In november 2016, U.S. leftists will be offered up a blue and red pill provided by the matrix of our own failing democracy. Candidate #1 (let’s call this the blue pill) will be deemed the lesser of two evils, the greater of which is candidate #2 (the red pill). But what if, after responsibly choosing the pill determined to be less evil (an act of damage control), leftists then set their sights on going off their meds—that is, what if they aimed to leave the state matrix altogether? Local communalist politics, such as those outlined by Murray Bookchin’s theory of social ecology, beckon to leftists and offer a way to transcend the state by creating a confederation of directly democratic communities.

Leftists today could build a matrix apart from state power, locating political power on a communal, municipal level rather than on the level of the state. Bookchin saw municipal elections as vital public activities in which citizens have the opportunity to engage in critical debate, setting the bar high not only by discussing political issues (such as poverty, social injustice, and ecology), but also by addressing the very structure of the political process itself. Instead of running a representative for mayor or head of city council, leftist groups would run a political program that is explicitly antistate and anticapitalist while promoting decentralized, directly democratic political power. This communalist program would guide stateless citizens as they forge a common charter based, in turn, on a set of general principles—such as direct democracy, confederalism, moral economy, ecology, non-hierarchy, social justice, and equality. This common charter would link an interdependent network of communalist municipalities, forming a confederation of self-managed towns and cities that would create the very public policy that shapes their lives by meeting in popular assemblies. In the United States, the type of popular assembly that still exists today in the form of the Vermont town meeting would be resuscitated and reclaimed via communalist politics.

While U.S. leftists debate whether the blue or the red pill is the one with fewer ill effects, radical Kurds throughout parts of Syria, Iran, Iraq, and Turkey have stepped outside the logic of the state, building a communalist vision of their own: in 2002, the leader of the Kurdish Workers’ Party (PKK), Abdullah Öcalan, first read the works of Bookchin while serving a life sentence in a Turkish prison. Refuting his former Marxist framework, Öcalan called upon radical Kurds to drop their demand for an autonomous Kurdish state. Instead they would create a stateless confederation of directly democratic communities guided by principles including social justice, gender equality, and moral economy. Citizens living in these communities would be linked by civic humanist ties rather than by ties based on shared ethnicity. The full details of the Kurdish case cannot be addressed here. But it is worth noting that for nearly fifteen years (more recently, during a war against the Islamic State and various state powers), radical Kurds have been experimenting with direct democracy, creating a confederation of autonomous communities whose political crucible is the popular assembly.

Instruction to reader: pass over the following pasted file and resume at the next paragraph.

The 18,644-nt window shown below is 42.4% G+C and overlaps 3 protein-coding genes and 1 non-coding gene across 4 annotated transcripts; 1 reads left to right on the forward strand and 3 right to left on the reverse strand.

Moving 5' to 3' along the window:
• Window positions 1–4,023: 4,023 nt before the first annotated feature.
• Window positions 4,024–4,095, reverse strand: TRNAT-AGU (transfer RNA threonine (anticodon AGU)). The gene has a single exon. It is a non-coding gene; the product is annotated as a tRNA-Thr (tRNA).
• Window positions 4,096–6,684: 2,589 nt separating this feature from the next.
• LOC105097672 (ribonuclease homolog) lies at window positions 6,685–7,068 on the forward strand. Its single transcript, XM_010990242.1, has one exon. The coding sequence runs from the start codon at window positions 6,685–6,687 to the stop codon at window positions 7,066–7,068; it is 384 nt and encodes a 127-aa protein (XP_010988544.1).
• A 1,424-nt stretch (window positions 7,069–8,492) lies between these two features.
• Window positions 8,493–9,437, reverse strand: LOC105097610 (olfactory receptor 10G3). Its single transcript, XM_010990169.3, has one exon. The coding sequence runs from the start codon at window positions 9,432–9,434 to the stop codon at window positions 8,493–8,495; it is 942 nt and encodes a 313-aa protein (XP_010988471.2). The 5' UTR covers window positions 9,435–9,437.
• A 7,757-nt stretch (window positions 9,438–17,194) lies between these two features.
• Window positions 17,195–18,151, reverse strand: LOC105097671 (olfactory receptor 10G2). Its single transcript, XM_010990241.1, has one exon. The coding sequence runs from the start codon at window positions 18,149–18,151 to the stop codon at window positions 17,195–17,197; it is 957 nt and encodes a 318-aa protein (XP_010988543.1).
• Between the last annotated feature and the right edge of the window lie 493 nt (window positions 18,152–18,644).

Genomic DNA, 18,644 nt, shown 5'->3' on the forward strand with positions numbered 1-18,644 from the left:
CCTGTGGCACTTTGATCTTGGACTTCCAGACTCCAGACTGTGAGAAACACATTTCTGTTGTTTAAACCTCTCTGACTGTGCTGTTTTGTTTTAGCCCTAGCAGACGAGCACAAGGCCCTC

Bookchin, who passed away in 2006, never lived to see the Kurdish experiment with democratic confederalism. Perhaps, as leftists prepare to determine which pill to swallow next year, we can look to the Kurdish case for inspiration about transforming the matrix of electoral politics by building power on the municipal level, beginning a revolution that would create a society in which citizens are empowered to self-govern rather than remain passive choosers of options deemed merely less evil.